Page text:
'Let it be to us according to your Word'

BishopMarkHanson
08/23/2011

'Let it be to us according to your Word'

The banner "Freed in Christ to Serve" hung in the convention center where the assembly was held.

Luke: 1:26-38, 46-55 Mary, Mother of Our Lord

Grace to you and peace in Jesus’ name. Amen.

I have a question, so all of you take out your imaginary voting machines.

Here is the question: "Like Mary, are we as a church ready to be moved by the power of the Holy Spirit?"

Press 1 for Yes
Press 2 for No
Press 3 for "Moved? I just got here!"
Press 4 for "I am totally confused, Bishop."

Vote now. Voting is closed. Let’s see the results. My screen says: "No results at this time. They will be posted Friday before adjournment."

Are we ready?

Are we ready, as the Evangelical Lutheran Church in America, for the Holy Spirit to move us as the Spirit moved Mary? To know the answer we first must ask, "Are we ready to begin where Mary began when she responded to God’s interrupting, God’s disrupting word of promise by asking, 'How can this be?'"

When was your life last so interrupted, so disrupted by God’s grace that all you could say was, "How can this be?" Or has your life become so well-ordered, routines so set, relationships so secure, ministries so predictable that you honestly cannot remember the last time you joined with Mary in her pondering and her wondering, "How can this be?"

Perhaps it is just the opposite for you. Maybe your life has been in such turmoil -- the economy so volatile, relationships so unstable, giving to your congregation so variable that nothing surprises you, nothing leaves you asking, "How can this be?"

Back to the question. Are we ready for the Holy Spirit to move us as the Spirit moved Mary? Are we ready to be moved from a "How can this be?" church to a "Let it be to us according to your Word" church?

To know the answer, we must ask whether we as a church stand with Mary. Is our response to God’s absolutely interrupting, disrupting, dislocating, relocating, amazing grace Mary’s response of awe and wonder? Or has God’s disrupting word of promise become so familiar, so predictable, so domesticated by us that it leaves us neither perplexed nor pondering?

The announcement to Mary

Just try to imagine what the angel Gabriel’s announcement was like for Mary. "Greetings favored one! The Lord is with you!"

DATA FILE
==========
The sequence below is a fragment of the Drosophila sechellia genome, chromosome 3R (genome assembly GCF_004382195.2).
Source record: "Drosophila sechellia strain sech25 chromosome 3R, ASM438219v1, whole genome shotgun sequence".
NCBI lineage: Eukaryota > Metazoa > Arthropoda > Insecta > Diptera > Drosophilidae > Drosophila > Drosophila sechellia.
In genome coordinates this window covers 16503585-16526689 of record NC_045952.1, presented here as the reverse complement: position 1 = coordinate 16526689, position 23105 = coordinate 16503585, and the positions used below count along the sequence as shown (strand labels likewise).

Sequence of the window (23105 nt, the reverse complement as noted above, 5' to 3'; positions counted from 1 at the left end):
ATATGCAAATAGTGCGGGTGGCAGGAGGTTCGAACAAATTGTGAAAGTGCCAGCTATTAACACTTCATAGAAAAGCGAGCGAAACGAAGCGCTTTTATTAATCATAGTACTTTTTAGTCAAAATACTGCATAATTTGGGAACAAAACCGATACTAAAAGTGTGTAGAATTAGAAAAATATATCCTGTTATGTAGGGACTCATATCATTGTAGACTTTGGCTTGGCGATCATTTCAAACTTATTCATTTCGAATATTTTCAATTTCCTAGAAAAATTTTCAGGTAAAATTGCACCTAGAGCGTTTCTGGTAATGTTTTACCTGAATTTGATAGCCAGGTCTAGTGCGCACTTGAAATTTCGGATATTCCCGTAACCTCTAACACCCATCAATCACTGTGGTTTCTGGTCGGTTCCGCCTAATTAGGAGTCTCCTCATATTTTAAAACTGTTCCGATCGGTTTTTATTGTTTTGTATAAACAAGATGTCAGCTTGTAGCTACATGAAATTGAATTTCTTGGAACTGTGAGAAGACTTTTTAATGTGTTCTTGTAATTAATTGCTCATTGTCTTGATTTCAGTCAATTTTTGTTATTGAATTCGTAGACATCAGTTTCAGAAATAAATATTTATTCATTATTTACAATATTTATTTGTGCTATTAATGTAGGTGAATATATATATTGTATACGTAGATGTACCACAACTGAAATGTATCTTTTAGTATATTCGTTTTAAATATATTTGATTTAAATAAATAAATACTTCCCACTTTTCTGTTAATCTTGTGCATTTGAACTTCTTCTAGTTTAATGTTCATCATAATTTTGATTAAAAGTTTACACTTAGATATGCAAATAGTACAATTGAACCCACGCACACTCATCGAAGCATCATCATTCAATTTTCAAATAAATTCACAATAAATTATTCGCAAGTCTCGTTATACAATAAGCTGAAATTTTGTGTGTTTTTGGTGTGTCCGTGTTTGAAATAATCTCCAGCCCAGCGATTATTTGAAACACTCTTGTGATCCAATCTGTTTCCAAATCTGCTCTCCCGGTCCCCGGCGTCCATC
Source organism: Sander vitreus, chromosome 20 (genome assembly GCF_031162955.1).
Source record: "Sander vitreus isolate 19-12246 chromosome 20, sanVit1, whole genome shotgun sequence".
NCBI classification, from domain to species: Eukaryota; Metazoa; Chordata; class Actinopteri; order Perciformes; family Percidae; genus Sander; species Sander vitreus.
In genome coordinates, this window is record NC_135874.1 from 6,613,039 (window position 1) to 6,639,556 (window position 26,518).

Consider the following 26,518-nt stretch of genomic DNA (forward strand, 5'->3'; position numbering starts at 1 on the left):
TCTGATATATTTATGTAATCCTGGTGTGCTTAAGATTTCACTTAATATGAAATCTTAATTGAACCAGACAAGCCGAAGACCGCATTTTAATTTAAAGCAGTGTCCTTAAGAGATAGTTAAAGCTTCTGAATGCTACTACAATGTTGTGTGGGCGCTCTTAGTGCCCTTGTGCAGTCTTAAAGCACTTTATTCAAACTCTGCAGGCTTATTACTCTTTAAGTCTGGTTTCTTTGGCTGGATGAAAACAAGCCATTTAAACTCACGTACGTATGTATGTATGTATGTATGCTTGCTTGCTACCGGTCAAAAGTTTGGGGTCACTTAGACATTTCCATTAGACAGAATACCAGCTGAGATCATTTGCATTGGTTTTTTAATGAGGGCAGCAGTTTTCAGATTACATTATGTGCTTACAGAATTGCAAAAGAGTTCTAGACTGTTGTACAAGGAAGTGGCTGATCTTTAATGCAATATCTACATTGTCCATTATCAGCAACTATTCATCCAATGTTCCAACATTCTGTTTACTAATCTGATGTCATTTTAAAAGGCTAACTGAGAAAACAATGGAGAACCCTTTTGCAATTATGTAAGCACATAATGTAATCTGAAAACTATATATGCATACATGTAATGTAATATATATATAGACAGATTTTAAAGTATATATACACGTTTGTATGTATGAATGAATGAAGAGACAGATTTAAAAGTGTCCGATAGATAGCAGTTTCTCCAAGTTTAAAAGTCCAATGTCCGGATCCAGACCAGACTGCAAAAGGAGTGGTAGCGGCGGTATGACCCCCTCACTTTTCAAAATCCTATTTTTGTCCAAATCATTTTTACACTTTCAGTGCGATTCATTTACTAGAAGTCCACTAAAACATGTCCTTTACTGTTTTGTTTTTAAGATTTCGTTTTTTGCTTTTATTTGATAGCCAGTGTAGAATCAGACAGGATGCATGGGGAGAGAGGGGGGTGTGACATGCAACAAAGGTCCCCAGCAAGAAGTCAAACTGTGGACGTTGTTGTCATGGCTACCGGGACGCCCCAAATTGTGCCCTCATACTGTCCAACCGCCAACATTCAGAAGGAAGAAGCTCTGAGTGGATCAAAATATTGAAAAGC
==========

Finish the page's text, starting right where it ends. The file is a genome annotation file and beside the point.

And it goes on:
Mary had to have wondered, "With me? The Lord has found favor with me? Why? I have done nothing worthy of drawing God’s attention. The Lord is with me? How can that possibly be?"

Oh, but Gabriel was not done. "Do not be afraid, Mary, for you have found favor with God. And now you will conceive in your womb and bear a son and his name will be Jesus." And he kept going. . . "He will be great and will be called the Son of the Most High, and the Lord will give to him the throne of his ancestor David. He will reign over the house of Jacob forever, and of his Kingdom there will be no end."

"How can this be? Me, pregnant? I am a virgin. My child shall be called 'Son of the Most High' ...the name reserved only for the son of Caesar. How is it possible that I can be both in a favored place, a favored relationship with God and yet -- with this news that Gabriel brings me -- I will be outside my community’s moral boundaries in a place of disfavor? How can this be?"

What does this mean for you?

Have you ever been there? Are you standing with Mary today? Does God’s word of promise spoken to you not fit with how the community -- yes, let us be honest, how the community of faith -- regards or disregards you? Do you hear the church’s commitment to being freed in Christ to serve the poor, but deep within you wonder what it is going to be like and how they will respond when you are honest with your fellow church members that you are one who is living in poverty, home facing foreclosure and unemployed for 18 months or longer?

Are there those who deserve to hear God’s disrupting, inviting word of grace, but they are having trouble getting within earshot of hearing it because they have been made to feel so unacceptable, so peripheral to our communities of faith? Do we talk so warmly about welcoming the stranger, the sojourner, but we really do not want to know about the one -- the immigrant who lives in fear among us, lacking documentation?

What is it that you carry deep inside? What awareness about who you are or what you have done in the past? What fear of the future? What struggle diminishes your sense of self worth and makes you feel less than whole as a person?

God’s word to you

Friends, God’s gracious word of promise disrupts all such fears and feelings that have you trapped. God says to you today, "You are not less than human. In Christ you are a new creation. I do not hold your sins against you anymore. You are not peripheral. I have taken you in my merciful arms. In Christ, you are reconciled to me and to those from whom you feel such deep alienation."